#define    CAN_SRC_5 (0x00000010u)
    #define    CAN_SRC_6 (0x00000020u)
    #define    CAN_SRC_7 (0x00000040u)
    #define    CAN_SRC_8 (0x00000080u) // lowest source priority
    #define CAN_SRC_DBUG (0x000000FFu) // rock bottom source, only for debugger
    // source message priority.
    #define SRC_MSG_PRI0 (0x00000000u) // highest priority
    #define SRC_MSG_PRI1 (0x00000100u)
    #define SRC_MSG_PRI2 (0x00000200u)
    #define SRC_MSG_PRI3 (0x00000400u)
    #define SRC_MSG_PRI4 (0x00000800u) // lowest priority
    #define SRC_MSG_DBUG (0x00000F00u) // rock bottom priority, only for debug mess
    // message types, 5 + one debug type
    #define  MSG_IS_TYP0 (0x00000000u) // highest priority
    #define  MSG_IS_TYP1 (0x00001000u)
    #define  MSG_IS_TYP2 (0x00002000u)
    #define  MSG_IS_TYP3 (0x00004000u)
    #define  MSG_IS_TYP4 (0x00008000u) // lowest priority
    #define  MSG_IS_DBUG (0x0000F000u) // rock bottom priority, only for debug mess
    // Destination message bitmap -- each device has an address.
    #define    CAN_DST_0 (0x00000000u) // highest destination priority
    #define    CAN_DST_1 (0x00010000u)
    #define    CAN_DST_2 (0x00020000u)
    #define    CAN_DST_3 (0x00040000u)
    #define    CAN_DST_4 (0x00080000u)
    #define    CAN_DST_5 (0x00100000u)
    #define    CAN_DST_6 (0x00200000u)
    #define    CAN_DST_7 (0x00400000u)
    #define    CAN_DST_8 (0x00800000u) // lowest destination priority
    #define CAN_DST_DBUG (0x00FF0000u) // rock bottom destination, only to debugger
    // destination message priority.
    #define DST_MSG_PRI0 (0x00000000u) // highest priority
    #define DST_MSG_PRI1 (0x01000000u)
    #define DST_MSG_PRI2 (0x02000000u)
    #define DST_MSG_PRI3 (0x04000000u)
    #define DST_MSG_PRI4 (0x08000000u) // lowest priority
    #define DST_MSG_DBUG (0x0F000000u) // rock bottom priority, debug only
    // Message priority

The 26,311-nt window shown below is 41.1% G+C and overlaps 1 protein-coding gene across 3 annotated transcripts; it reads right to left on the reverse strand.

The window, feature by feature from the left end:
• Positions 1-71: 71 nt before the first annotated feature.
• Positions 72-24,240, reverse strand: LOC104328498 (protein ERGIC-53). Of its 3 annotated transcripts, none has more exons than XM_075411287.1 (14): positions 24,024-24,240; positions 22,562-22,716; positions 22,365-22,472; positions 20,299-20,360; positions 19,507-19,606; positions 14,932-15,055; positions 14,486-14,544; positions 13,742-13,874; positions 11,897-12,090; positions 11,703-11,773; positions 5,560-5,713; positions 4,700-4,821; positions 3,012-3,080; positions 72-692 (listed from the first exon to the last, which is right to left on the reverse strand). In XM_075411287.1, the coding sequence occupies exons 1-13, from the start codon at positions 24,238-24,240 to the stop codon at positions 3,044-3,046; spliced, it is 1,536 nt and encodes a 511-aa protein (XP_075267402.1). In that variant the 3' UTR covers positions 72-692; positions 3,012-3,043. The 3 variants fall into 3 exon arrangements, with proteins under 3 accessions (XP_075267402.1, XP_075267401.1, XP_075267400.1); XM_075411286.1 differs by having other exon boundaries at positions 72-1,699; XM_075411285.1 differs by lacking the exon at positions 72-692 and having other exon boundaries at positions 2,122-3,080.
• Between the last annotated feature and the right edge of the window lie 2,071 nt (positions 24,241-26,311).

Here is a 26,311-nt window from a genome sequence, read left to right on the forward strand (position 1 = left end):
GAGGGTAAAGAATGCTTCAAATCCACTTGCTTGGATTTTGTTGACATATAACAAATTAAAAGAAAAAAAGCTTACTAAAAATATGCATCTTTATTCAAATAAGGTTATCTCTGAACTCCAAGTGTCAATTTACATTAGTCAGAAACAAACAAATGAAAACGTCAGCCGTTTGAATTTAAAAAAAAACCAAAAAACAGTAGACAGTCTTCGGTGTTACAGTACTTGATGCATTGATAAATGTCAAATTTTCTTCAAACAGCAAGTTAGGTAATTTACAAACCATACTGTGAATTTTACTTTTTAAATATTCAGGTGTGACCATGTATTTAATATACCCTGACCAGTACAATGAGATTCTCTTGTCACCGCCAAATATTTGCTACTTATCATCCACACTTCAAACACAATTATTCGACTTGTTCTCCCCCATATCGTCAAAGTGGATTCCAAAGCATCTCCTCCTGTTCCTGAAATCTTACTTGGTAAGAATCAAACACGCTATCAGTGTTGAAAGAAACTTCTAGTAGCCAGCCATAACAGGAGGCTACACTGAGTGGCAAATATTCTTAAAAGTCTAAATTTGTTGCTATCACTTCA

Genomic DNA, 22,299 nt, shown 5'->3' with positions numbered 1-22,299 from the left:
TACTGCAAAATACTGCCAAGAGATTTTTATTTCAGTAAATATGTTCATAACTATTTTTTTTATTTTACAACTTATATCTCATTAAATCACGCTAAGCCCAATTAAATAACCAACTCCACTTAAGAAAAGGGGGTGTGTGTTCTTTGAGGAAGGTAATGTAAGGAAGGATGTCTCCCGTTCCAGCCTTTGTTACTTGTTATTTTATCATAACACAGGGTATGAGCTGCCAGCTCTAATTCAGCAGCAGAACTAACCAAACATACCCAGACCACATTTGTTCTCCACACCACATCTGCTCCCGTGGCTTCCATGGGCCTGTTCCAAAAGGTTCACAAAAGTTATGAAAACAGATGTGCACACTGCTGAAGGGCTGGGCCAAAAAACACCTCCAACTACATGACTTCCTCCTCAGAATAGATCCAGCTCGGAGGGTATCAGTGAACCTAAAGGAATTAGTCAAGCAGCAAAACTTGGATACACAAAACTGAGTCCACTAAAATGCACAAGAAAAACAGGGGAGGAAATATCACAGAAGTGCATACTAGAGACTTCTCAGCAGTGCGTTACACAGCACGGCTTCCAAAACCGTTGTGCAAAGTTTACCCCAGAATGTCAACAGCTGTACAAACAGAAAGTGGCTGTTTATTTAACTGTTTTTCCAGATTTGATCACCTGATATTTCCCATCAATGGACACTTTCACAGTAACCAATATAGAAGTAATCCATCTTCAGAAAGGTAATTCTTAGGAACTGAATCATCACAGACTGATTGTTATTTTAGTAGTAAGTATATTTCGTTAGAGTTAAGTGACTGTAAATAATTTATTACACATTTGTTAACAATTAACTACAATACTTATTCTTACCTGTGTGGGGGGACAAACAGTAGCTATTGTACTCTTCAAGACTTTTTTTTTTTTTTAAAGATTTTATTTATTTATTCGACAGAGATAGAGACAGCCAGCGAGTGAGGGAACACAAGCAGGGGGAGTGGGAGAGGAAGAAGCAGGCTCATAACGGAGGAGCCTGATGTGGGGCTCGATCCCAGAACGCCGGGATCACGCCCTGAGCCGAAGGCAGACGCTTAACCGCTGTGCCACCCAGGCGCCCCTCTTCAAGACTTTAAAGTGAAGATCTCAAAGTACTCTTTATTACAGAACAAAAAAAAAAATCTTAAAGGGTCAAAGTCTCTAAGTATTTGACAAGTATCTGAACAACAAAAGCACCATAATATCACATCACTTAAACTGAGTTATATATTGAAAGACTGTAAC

#define DST_MSG_PRIH (0x00000000u) // highest priority
    #define DST_MSG_PRIL (0x10000000u) // lowest priority
    #define RCV_DFLT (CAN_SRC_DBUG << 16) // Any message for us.
    #define CAN_to_ME(FRAME_ID)  ((FRAME_ID & CAN_DST_DBUG) == RCV_DFLT)
    #define   CANHI_SRC (CAN_SRC_DBUG | DST_MSG_PRIH) // High priority message
    #define   CANLO_SRC (CAN_SRC_DBUG | DST_MSG_PRIL) // Low priority message
    #define   TOCANDBUG (CAN_SRC_DBUG | CAN_TO_DBG) // Debug message TO debugger

    Frames are sent to one of two FIFOs. The first FIFO handles low priority, the second FIFO handles higher priority. When there is a free TX mailbox, higher priority is checked first, then the lower. In Flexcan hardware, it will send the message with the highest priority first.

    ALL frames are received, even if not for us. These are decided and sorted in the frame handler.
    I still SHOULD do filtering for it, but this works great for me at this time, even at 1mbit rates. This doesn't stress the CPU much, considering the latency between frames.
    You do not need to sort out which one came in first: Flexcan does this already, as it has timestamps, and if priority is equal, it will send the message with the lower timestamp.

    HTH :-)

  4. #4
    You might also check out TeensyCAN: